Effects of macroalgae, with emphasis on Sargassum spp., on coral reef recruitment processes in Martinique (French West Indies).

  • Marie Thabard

Student thesis: Doctoral Thesis


Many coral reef ecosystems have undergone profound ecological changes over the past decades leading sometimes to a shift from coral to macroalgal-dominated areas. In Martinique (Caribbean region), the proliferation of macroalgae is an important phenomenon. Coral reef resilience, involving reef building species recruitment, might be modified by macroalgal presence. This work aimed at understanding reef recruitment processes in areas dominated either by macroalgae, coral or intermediate, based on scuba diving observations, manipulative experiments and laboratory studies. Particular attention was given to the physical and chemical effects of Sargassum (one of the most represented species: 100-200 g.m-2 (wet weight) in algal beds) on benthic invertebrates’ larvae recruitment. Further experiments focused on the effects of surface molecules and of the waterborne cues produced by Sargassum polyceratium on the development of marine invertebrates’ embryos.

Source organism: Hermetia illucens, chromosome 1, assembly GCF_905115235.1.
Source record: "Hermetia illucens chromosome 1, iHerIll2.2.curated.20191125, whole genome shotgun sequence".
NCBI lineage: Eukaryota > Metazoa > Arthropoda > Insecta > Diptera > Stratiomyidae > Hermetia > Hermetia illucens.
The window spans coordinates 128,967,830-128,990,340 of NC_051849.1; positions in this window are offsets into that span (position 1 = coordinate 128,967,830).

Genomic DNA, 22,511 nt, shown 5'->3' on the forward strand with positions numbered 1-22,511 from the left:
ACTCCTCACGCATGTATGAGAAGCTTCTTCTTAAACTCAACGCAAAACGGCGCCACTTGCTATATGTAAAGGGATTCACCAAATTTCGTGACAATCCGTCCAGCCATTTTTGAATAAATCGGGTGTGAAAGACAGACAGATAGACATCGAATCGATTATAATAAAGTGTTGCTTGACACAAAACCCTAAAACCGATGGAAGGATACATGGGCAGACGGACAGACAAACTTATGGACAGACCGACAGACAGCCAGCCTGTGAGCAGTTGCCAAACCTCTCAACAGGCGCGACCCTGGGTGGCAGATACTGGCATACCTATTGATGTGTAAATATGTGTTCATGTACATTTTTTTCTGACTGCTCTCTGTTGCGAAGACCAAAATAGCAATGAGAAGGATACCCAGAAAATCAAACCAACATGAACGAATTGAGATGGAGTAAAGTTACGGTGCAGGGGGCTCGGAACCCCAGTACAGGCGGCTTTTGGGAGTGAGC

This study demonstrated that juvenile coral diversity and density vary between the considered habitat types (i.e: dominated by algae, coral or intermediate with numerous sea urchins). It was low in algal areas (0.9-1.4 recruit.m-2) as compared to coral ones (7-8 recruit.m-2) and intermediate in urchin zones (2-3.2 recruit.m-2). Moreover, species recruiting differed according to their reproductive mode. Brooders recruited more in coral areas, which suggested that they settled in the vicinity of their parent colonies. Settlement and recruitment experiments demonstrated the barrier effect of Sargassum species on settlement but no allelochemical impacts could be identified in situ. However, the laboratory based experiments demonstrated that S. polyceratium surface molecules were active against the early stages of development of Arenicola brasiliensis (annelid), Codakia orbicularis (bivalvia) and Diadema antillarum (sea urchin, a reef key stone species) (LC50 between 25 and 51 μg.mL-1).
These results give insight into the coral recruitment capacities in several habitats, which is of major importance for reef managers.
Date of Award2012
Original languageEnglish
Awarding Institution
  • University of Portsmouth
SupervisorClaire Hellio (Supervisor) & Jean-Philippe Marechal (Supervisor)

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